Time for some more ‘Pure Pop,’ this time in the person of Mr. Michael Penn.
Penn’s biggest influence has always been the ultimate pop band, The Beatles, and he’s never really strayed from his winning formula.
From the “Romeo in black jeans” exuberance of his first and only hit, ‘No Myth,’ to the last track of his last album, 2005’s Mr. Hollywood Jr., 1947, Penn has delivered one hook after another, demonstrating talent and consistency that his more famous contemporaries would kill for.
Best Albums of the 80s – #19
March – Michael Penn (1989)
I ranked Michael Penn’s second album, Free-For-All, higher on my list of 90s albums than his debut album sits here, but I consider them essentially equals.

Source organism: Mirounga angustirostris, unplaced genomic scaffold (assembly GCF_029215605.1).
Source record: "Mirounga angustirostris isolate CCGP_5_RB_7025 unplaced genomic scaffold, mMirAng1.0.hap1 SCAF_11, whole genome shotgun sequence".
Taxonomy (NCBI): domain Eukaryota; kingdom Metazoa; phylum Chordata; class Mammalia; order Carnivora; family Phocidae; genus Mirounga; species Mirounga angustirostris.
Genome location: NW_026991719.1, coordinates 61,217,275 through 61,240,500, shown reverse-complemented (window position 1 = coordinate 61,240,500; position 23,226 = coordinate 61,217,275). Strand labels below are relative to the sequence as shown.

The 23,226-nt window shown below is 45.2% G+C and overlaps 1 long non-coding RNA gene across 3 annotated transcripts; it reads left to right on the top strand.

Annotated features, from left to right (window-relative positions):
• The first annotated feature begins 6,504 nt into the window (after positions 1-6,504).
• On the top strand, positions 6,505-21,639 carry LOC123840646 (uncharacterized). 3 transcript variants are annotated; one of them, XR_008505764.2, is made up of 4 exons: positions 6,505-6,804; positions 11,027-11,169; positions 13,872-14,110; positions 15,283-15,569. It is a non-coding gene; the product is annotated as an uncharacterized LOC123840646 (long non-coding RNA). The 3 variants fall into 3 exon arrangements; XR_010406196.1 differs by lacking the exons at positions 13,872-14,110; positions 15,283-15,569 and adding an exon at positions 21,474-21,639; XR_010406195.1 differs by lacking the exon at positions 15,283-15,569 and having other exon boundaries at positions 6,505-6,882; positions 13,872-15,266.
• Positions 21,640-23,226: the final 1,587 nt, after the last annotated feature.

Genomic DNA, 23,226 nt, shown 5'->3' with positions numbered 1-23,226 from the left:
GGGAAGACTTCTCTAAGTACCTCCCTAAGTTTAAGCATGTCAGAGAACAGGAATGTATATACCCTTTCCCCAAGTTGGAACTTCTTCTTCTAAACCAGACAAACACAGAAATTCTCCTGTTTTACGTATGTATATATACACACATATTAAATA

Free-For-All owes its placement to a weaker field overall as well as my personal associations (it belongs to that fabled class of ’92, after all).
Nearly 20 years ago, back when I received new music from my sister and brother-in-law rather than the other way around, I was gifted two CDs as a high school graduation present. One was Elvis Costello’s King of America. The other was Michael Penn’s March.
The Costello album triggered an appreciation bordering on obsession that continues to this day. In light of that, it’s easy to dismiss the Michael Penn album as the less important or meaningful gift. But on the contrary, it too sparked an ongoing admiration for one of music’s most underrated artists.